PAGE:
So, By installing portals and reducing the load from the transmission, you are reducing the chances you have of axle failures, belt failures, and even the more expensive and dreaded transmission failures.
You get both! Not only do you help prevent problems with portals, depending on which size you go with, you gain 4” – 6” of increased ground clearance. Adding larger tires just go even easier without the need to purchase a separate lift kit. You are basically gaining a lift and gear reduction in one package!
Look at what you need. I am not simply suggesting that you take a stock UTV, slap a set of portals on it along with the largest tire you can fit and hit the trails without worry. These portals are heavy and with that weight plus the weight of the larger tires you should really, and I mean really consider upgrading your factory control arms, trailing arms and radius bars (depending on your specific model you may or may not even have some of these) to stronger aftermarket versions like those offered by us here at High Lifter. This has been referred to as “portal proofing” your vehicle prior to installing the portals themselves. Kind of like your original gears, the vehicle’s suspension components were intended to support the original vehicle weight It is best to replace these components with stronger options before installing your portals.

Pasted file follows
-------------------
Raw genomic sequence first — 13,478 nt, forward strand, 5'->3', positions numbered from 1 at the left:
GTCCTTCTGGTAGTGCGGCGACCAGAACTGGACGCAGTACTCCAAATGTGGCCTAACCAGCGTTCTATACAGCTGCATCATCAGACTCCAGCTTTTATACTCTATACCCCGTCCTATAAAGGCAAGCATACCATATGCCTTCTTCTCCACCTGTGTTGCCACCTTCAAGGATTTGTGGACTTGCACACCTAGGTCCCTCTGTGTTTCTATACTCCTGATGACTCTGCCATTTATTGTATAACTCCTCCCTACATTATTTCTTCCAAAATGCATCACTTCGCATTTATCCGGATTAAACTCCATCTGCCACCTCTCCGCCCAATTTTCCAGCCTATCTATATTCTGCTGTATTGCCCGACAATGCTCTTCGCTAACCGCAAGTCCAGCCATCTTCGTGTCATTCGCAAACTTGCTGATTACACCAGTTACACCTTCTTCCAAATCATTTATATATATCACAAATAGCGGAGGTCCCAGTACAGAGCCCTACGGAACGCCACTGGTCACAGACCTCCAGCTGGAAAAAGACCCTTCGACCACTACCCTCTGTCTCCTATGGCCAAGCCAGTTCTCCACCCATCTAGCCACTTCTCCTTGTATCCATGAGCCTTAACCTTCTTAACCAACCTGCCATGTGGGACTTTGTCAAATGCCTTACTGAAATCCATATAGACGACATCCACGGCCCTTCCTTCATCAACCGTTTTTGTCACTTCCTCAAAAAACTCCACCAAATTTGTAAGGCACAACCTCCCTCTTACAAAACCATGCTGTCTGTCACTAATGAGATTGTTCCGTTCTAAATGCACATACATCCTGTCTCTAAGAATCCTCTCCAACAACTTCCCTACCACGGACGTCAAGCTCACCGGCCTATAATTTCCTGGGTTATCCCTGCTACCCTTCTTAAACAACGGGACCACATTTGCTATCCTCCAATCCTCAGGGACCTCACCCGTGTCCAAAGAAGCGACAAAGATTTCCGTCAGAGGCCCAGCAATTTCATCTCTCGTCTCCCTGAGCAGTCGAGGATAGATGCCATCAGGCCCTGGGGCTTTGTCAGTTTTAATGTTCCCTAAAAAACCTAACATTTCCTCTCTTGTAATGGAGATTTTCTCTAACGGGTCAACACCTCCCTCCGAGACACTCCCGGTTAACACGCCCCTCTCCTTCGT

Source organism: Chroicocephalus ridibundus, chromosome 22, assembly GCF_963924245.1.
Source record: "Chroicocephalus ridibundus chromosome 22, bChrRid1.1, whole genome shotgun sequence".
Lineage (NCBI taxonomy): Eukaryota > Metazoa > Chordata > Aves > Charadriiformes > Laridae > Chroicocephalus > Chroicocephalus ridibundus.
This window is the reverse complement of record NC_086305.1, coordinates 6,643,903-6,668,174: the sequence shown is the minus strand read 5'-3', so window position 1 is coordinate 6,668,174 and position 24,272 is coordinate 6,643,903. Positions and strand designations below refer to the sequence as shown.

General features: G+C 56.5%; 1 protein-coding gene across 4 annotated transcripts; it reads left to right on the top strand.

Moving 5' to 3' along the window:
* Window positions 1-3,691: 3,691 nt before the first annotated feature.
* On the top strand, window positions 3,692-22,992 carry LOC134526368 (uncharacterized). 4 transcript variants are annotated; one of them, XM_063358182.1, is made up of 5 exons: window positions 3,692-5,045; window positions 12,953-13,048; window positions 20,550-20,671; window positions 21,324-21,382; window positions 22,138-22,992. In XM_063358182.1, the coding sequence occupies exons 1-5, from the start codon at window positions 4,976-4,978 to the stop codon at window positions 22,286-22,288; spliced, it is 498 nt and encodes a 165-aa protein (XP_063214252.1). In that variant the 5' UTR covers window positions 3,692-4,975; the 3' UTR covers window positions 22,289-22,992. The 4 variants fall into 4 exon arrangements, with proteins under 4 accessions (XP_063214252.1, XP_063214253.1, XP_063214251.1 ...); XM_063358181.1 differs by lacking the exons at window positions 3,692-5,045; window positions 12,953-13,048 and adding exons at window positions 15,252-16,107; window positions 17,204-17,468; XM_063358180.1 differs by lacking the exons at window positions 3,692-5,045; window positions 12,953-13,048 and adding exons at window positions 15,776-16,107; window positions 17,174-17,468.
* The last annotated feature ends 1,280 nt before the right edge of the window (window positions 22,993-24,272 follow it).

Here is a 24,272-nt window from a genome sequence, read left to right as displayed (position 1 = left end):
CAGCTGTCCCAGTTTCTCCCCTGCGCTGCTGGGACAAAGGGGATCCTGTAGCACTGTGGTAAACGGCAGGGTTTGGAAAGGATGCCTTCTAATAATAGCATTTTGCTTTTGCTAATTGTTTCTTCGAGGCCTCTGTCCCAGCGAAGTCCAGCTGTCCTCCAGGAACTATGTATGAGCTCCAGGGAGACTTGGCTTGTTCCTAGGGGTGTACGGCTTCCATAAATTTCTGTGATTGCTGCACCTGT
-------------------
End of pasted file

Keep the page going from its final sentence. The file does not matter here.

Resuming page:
I hope you now understand what portals do and why they are an ideal addition to your vehicle whether you are rock crawling, blasting up hills or chewing through that thick, “peanut butter” mud. See you on the trails!